Janet Stone's photograph albums feature informal portraits from the mid-twentieth century of many of the leading cultural figures and personalities of the day. The wife of the distinguished engraver Reynolds Stone established a kind of literary salon in the idyllic setting of the Old Rectory at Litton Cheney in West Dorset. Here their wide circle of friends could visit, work and flourish as Janet photographed them.
Included between these pages are portraits of Benjamin Britten, Peter Pears, John Piper, Iris Murdoch, John Bayley, C. Day-Lewis, Jill Balcon, Kenneth Clark, Freya Stark, Siegfried Sassoon, Willa Muir, Sylvia Townsend Warner and Frances Partridge as well as Janet's husband Reynolds and her family. Although not a technical photographer, Janet instinctively knew the best moment to click the shutter, thus often capturing her subjects off-guard and at their most informal. In this way we see picnics by the tennis court, John Bayley trying on a headscarf, or a young Daniel Day-Lewis dressed up as a knight. Others are portrayed reading or relaxing in the gardens, drink in hand.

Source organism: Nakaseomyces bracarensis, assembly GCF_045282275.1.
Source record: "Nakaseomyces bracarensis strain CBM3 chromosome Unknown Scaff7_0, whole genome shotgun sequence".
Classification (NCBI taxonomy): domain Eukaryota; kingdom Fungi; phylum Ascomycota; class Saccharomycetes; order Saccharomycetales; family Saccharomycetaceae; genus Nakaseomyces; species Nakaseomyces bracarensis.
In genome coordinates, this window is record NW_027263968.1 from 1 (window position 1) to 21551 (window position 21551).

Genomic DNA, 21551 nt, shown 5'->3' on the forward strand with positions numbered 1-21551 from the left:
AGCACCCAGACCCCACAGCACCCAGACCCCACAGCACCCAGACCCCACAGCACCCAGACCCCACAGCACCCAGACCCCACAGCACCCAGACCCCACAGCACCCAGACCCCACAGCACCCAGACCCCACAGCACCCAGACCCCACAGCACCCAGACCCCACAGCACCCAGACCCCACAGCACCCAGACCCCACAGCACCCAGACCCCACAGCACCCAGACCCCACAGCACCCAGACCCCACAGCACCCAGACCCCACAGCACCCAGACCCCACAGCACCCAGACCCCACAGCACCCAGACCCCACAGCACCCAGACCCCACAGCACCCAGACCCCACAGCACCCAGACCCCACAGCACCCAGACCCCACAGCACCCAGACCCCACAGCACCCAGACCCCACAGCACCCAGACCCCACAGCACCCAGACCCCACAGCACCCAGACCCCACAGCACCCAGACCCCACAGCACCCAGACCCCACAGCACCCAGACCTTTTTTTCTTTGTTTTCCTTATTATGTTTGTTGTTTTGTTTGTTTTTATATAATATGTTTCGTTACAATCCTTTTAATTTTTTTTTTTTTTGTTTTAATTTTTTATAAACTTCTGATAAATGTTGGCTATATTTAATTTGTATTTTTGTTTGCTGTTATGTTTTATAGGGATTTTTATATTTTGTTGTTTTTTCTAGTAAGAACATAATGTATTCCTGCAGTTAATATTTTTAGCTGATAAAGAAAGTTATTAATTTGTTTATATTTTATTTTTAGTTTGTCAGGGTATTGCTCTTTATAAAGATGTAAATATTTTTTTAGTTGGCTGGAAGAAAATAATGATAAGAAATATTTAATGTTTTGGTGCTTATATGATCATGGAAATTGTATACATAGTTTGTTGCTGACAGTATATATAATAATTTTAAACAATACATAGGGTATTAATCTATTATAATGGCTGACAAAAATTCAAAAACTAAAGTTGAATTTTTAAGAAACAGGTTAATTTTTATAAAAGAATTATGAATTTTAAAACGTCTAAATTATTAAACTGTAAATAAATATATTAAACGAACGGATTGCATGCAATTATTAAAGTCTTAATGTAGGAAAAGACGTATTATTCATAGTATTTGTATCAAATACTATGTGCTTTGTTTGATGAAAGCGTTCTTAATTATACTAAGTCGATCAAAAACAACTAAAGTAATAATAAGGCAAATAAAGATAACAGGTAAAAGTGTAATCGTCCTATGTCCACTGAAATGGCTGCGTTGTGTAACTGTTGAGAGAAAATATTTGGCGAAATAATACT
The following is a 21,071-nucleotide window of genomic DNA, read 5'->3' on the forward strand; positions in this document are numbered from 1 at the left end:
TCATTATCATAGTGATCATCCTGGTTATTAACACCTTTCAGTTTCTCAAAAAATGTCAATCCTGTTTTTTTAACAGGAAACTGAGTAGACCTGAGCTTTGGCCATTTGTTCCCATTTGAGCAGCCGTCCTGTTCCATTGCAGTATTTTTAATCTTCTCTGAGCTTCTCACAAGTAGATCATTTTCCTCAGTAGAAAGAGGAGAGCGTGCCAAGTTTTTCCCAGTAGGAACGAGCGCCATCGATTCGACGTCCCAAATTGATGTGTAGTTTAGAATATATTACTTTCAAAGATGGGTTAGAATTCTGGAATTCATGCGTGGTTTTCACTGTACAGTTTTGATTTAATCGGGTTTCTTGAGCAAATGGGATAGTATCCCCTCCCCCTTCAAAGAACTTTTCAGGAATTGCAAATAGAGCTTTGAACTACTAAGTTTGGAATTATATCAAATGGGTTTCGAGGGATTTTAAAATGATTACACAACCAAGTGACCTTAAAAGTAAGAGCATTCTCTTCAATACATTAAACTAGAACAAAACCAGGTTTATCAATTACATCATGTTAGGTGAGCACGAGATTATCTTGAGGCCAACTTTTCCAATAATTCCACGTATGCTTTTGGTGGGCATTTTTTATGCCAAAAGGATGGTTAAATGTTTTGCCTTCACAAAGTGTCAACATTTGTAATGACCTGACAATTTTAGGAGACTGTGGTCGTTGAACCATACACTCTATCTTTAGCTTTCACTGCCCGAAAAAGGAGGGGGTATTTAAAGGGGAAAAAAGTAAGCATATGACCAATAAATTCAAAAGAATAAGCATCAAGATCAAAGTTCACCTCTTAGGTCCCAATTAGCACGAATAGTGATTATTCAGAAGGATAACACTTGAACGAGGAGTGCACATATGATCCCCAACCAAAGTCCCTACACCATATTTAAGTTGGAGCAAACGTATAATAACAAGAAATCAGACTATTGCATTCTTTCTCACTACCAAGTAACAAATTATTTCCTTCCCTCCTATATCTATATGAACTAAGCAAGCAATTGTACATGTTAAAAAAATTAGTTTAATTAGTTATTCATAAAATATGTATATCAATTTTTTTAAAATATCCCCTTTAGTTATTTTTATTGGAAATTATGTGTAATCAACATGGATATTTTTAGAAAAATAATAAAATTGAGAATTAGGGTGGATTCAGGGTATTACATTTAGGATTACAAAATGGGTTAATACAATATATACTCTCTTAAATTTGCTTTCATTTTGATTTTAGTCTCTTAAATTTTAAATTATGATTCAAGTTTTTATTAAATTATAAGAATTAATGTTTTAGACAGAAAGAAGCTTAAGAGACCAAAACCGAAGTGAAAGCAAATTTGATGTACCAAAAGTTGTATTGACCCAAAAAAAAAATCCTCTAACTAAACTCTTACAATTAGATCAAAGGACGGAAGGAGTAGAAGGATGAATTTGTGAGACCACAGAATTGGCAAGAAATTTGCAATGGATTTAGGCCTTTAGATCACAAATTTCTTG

These unique portraits give a beguiling insight into a special set of circumstances: an idyllic place and time and a group of people drawn together by two contrasting but complimentary personalities, the shy genius of Reynolds and the outgoing style and glamour of Janet Stone.